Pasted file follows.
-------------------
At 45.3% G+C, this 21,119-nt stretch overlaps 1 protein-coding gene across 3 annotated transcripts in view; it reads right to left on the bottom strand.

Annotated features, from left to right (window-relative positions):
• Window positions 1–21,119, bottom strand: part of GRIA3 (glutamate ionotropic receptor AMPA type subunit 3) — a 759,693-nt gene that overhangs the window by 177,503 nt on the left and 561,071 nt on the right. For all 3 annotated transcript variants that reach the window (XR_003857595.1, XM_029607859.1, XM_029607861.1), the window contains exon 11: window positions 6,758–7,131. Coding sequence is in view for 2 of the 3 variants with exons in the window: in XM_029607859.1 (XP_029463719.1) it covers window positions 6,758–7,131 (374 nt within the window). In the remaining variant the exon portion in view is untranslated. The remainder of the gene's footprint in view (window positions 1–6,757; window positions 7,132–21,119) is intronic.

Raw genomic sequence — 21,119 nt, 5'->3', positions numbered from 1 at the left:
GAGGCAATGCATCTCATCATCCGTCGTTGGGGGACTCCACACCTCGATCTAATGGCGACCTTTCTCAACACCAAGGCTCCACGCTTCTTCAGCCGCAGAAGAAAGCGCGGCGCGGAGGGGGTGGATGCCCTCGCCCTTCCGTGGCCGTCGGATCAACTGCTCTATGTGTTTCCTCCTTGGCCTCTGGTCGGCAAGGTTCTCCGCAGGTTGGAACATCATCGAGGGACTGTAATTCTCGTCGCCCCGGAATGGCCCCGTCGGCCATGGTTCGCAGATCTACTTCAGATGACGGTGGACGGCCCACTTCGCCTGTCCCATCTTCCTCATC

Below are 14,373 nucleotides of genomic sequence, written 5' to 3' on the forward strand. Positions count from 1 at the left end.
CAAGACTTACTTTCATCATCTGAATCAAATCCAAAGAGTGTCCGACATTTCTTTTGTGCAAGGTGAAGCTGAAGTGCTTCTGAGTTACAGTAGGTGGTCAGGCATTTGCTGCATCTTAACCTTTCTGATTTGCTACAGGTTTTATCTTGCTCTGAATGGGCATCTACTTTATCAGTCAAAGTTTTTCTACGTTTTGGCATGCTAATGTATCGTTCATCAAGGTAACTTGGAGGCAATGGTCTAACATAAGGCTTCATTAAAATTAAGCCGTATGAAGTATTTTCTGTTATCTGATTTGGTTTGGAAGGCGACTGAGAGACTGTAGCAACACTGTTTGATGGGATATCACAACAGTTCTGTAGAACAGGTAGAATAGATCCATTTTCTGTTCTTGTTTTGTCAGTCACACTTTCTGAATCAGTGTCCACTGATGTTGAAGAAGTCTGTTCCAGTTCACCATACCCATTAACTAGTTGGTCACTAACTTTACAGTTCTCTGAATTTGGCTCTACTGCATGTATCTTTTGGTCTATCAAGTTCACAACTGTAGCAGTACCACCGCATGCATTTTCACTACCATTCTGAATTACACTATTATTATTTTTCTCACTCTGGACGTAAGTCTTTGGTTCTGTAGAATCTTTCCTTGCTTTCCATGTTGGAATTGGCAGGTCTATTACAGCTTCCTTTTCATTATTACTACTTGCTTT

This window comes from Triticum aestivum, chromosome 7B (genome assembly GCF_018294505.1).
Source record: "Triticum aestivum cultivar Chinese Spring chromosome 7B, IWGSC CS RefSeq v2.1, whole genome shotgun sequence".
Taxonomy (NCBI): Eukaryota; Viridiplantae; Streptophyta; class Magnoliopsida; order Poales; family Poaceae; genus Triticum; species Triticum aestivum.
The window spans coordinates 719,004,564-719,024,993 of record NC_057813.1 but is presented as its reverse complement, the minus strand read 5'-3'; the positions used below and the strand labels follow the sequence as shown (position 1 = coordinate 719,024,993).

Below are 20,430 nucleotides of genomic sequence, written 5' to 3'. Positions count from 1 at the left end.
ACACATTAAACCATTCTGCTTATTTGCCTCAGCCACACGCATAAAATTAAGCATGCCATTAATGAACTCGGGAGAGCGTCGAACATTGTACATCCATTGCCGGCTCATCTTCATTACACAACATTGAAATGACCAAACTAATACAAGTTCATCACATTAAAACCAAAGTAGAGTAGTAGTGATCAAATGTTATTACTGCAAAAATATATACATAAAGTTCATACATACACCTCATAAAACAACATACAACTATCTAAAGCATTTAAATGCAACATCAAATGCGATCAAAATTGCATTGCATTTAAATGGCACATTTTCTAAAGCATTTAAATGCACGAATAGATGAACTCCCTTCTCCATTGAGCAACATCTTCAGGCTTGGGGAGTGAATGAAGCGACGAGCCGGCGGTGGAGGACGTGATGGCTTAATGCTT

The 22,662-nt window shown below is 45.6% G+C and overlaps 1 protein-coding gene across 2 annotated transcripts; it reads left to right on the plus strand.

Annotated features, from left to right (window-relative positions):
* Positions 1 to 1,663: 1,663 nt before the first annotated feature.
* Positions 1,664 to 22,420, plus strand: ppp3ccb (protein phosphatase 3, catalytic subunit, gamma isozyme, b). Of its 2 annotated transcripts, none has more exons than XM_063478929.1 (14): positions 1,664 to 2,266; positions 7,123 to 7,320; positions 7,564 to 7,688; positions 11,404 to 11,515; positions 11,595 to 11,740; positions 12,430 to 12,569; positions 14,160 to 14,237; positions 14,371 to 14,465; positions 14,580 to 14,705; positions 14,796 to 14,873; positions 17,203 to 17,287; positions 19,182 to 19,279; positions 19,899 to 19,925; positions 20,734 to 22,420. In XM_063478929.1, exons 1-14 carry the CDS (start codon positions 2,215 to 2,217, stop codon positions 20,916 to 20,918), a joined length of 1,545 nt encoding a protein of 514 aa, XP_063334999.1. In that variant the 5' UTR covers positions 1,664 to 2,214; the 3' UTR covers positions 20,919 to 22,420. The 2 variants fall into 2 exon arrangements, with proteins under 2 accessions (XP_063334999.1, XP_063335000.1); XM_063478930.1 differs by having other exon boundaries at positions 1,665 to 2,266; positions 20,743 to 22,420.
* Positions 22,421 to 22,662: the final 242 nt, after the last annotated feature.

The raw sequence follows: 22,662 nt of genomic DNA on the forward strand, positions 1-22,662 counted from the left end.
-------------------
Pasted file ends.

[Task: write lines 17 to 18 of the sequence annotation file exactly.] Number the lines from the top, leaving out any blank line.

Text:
* Positions 1,664 to 22,420, plus strand: ppp3ccb (protein phosphatase 3, catalytic subunit, gamma isozyme, b). Of its 2 annotated transcripts, none has more exons than XM_063478929.1 (14): positions 1,664 to 2,266; positions 7,123 to 7,320; positions 7,564 to 7,688; positions 11,404 to 11,515; positions 11,595 to 11,740; positions 12,430 to 12,569; positions 14,160 to 14,237; positions 14,371 to 14,465; positions 14,580 to 14,705; positions 14,796 to 14,873; positions 17,203 to 17,287; positions 19,182 to 19,279; positions 19,899 to 19,925; positions 20,734 to 22,420. In XM_063478929.1, exons 1-14 carry the CDS (start codon positions 2,215 to 2,217, stop codon positions 20,916 to 20,918), a joined length of 1,545 nt encoding a protein of 514 aa, XP_063334999.1. In that variant the 5' UTR covers positions 1,664 to 2,214; the 3' UTR covers positions 20,919 to 22,420. The 2 variants fall into 2 exon arrangements, with proteins under 2 accessions (XP_063334999.1, XP_063335000.1); XM_063478930.1 differs by having other exon boundaries at positions 1,665 to 2,266; positions 20,743 to 22,420.
* Positions 22,421 to 22,662: the final 242 nt, after the last annotated feature.